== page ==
After “stalled” traffic trends in July and a “modest improvement” in August, Southwest Airlines is hoping business will pick up this fall, CEO Gary Kelly said in a video posted on the airline’s website on Thursday.
Historically, September is a heavier month for business travel for the Dallas-based airline, Kelly said.
“We still haven’t seen much activity from our business travelers, of course,” Kelly said. “So, hopefully, we can hold these improving trends into the fall. But passenger demand remains inconsistent and difficult to forecast and still at very depressed levels.”
In July, the airline burned through $17 million a day, Kelly said, and he expects that number to be $20 million a day in the third quarter.
“At least that’s down from our prior estimate of about $23 million a day,” he said. “It’s welcome progress, but we’ll need our business to double in order to break even.”
The airline saw an increase in bookings in June, but operating revenues in July declined 70 to 75 percent compared to a year ago with a load factor — a measure of the percentage of available seats filled with passengers — of 43 percent, Kelly said. In August, the airline saw a modest improvement, Kelly said, perhaps because of delayed school start dates and virtual classroom instruction.
“Whatever the case, any uptick in demand is welcome,” Kelly said. “And the bottom-line result is still terrible, of course.”
In September, the airline expects continued modest improvements in booking trends, with estimated operating revenues decreasing 65 to 75 percent year over year, with a load factor of 40 to 50 percent, he said.
The company will continue to monitor demand and adjust flight schedules, he said.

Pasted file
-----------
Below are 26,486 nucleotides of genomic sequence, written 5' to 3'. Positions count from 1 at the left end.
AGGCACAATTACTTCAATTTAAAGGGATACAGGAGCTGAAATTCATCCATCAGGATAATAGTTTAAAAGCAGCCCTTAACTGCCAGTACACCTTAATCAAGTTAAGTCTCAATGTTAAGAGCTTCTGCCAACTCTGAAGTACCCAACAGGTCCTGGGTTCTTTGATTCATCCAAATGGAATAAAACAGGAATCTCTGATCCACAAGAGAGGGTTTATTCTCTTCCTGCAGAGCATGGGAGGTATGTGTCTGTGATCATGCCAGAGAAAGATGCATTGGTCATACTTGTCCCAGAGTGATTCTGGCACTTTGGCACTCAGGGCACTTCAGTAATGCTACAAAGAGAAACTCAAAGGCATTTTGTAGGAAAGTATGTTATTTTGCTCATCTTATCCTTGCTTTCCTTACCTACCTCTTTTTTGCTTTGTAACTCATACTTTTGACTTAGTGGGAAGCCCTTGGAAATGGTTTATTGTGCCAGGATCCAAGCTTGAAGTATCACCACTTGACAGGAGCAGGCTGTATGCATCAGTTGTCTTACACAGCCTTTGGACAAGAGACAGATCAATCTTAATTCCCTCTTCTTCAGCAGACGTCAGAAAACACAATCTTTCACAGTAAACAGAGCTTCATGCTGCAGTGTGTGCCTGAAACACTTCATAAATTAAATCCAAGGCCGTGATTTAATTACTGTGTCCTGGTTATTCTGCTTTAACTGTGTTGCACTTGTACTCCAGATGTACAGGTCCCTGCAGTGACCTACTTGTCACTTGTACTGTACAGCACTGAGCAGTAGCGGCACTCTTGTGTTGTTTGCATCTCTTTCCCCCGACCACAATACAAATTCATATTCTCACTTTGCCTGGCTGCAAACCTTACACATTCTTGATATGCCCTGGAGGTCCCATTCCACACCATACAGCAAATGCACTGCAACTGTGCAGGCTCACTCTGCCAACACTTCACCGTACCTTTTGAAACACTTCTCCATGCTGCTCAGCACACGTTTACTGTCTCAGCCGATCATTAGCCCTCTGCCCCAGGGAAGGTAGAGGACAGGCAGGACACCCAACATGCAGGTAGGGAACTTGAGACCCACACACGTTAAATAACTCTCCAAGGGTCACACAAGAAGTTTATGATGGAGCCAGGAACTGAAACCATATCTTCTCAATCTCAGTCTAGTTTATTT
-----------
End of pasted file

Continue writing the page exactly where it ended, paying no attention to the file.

“We cut more August flights, which puts August capacity down 27 percent,” Kelly said. “Adjusted September capacity is currently estimated down 40 percent, and adjusted October capacity is currently estimated down 40 to 50 percent, all compared to 2019 levels.”
The company has about $15 billion in cash and short-term investments, he said.
“We’ve got to find a way to eliminate these huge cash losses and just get to the other side of this pandemic,” he said.
Kelly said he’s hopeful that congress will pass another CARES Act, with a six-month extension of the $3.2 billion in payroll support received in the original CARES Act.
“That will go a long way in helping us get to the other side and avoid furloughs like you’re seeing at our competitors,” he said.
Last month, Kelly reported that 17,000 of his workers have taken voluntary separation packages and extended time off. He said he has no intention of seeking furloughs, layoffs, pay rate cuts, or benefits cuts through at least the end of 2020.
Watch Kelly’s video message.
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